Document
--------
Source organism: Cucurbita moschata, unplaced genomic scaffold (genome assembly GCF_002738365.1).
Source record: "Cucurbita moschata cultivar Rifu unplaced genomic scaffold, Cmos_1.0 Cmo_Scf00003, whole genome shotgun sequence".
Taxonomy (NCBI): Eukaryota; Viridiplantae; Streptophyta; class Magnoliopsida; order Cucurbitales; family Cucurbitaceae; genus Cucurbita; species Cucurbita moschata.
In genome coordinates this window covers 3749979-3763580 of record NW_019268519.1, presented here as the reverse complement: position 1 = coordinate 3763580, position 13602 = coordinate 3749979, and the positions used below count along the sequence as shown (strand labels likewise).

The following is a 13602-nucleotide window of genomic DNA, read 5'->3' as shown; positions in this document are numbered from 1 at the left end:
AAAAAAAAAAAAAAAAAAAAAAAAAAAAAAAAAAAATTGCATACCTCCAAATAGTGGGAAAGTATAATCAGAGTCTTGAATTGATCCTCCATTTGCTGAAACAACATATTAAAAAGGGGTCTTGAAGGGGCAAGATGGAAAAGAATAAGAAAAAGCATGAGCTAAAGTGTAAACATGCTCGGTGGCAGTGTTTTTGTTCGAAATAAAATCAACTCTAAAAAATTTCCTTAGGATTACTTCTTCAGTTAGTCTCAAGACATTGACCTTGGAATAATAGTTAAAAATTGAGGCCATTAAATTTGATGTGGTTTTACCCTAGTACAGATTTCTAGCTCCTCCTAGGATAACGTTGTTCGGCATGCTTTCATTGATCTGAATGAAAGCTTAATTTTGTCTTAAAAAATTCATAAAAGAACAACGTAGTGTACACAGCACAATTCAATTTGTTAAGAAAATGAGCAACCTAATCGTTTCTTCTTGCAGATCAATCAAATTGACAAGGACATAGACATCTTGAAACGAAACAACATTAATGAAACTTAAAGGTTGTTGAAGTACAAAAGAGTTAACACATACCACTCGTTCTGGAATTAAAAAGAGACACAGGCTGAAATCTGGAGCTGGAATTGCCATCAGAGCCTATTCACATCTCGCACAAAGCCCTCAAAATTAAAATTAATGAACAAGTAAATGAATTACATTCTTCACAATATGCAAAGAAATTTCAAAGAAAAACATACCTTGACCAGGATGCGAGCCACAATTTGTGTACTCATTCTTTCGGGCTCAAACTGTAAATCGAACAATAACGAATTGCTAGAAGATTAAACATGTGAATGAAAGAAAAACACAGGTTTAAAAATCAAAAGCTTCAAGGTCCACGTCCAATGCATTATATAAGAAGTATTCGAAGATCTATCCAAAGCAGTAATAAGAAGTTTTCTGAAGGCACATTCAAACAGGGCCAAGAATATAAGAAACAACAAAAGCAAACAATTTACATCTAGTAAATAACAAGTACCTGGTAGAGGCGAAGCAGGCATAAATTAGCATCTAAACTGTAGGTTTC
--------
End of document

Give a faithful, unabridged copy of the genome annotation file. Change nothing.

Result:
Source organism: Cucurbita moschata, unplaced genomic scaffold (genome assembly GCF_002738365.1).
Source record: "Cucurbita moschata cultivar Rifu unplaced genomic scaffold, Cmos_1.0 Cmo_Scf00003, whole genome shotgun sequence".
Taxonomy (NCBI): Eukaryota; Viridiplantae; Streptophyta; class Magnoliopsida; order Cucurbitales; family Cucurbitaceae; genus Cucurbita; species Cucurbita moschata.
In genome coordinates this window covers 3749979-3763580 of record NW_019268519.1, presented here as the reverse complement: position 1 = coordinate 3763580, position 13602 = coordinate 3749979, and the positions used below count along the sequence as shown (strand labels likewise).

The following is a 13602-nucleotide window of genomic DNA, read 5'->3' as shown; positions in this document are numbered from 1 at the left end:
AAAAAAAAAAAAAAAAAAAAAAAAAAAAAAAAAAAATTGCATACCTCCAAATAGTGGGAAAGTATAATCAGAGTCTTGAATTGATCCTCCATTTGCTGAAACAACATATTAAAAAGGGGTCTTGAAGGGGCAAGATGGAAAAGAATAAGAAAAAGCATGAGCTAAAGTGTAAACATGCTCGGTGGCAGTGTTTTTGTTCGAAATAAAATCAACTCTAAAAAATTTCCTTAGGATTACTTCTTCAGTTAGTCTCAAGACATTGACCTTGGAATAATAGTTAAAAATTGAGGCCATTAAATTTGATGTGGTTTTACCCTAGTACAGATTTCTAGCTCCTCCTAGGATAACGTTGTTCGGCATGCTTTCATTGATCTGAATGAAAGCTTAATTTTGTCTTAAAAAATTCATAAAAGAACAACGTAGTGTACACAGCACAATTCAATTTGTTAAGAAAATGAGCAACCTAATCGTTTCTTCTTGCAGATCAATCAAATTGACAAGGACATAGACATCTTGAAACGAAACAACATTAATGAAACTTAAAGGTTGTTGAAGTACAAAAGAGTTAACACATACCACTCGTTCTGGAATTAAAAAGAGACACAGGCTGAAATCTGGAGCTGGAATTGCCATCAGAGCCTATTCACATCTCGCACAAAGCCCTCAAAATTAAAATTAATGAACAAGTAAATGAATTACATTCTTCACAATATGCAAAGAAATTTCAAAGAAAAACATACCTTGACCAGGATGCGAGCCACAATTTGTGTACTCATTCTTTCGGGCTCAAACTGTAAATCGAACAATAACGAATTGCTAGAAGATTAAACATGTGAATGAAAGAAAAACACAGGTTTAAAAATCAAAAGCTTCAAGGTCCACGTCCAATGCATTATATAAGAAGTATTCGAAGATCTATCCAAAGCAGTAATAAGAAGTTTTCTGAAGGCACATTCAAACAGGGCCAAGAATATAAGAAACAACAAAAGCAAACAATTTACATCTAGTAAATAACAAGTACCTGGTAGAGGCGAAGCAGGCATAAATTAGCATCTAAACTGTAGGTTTC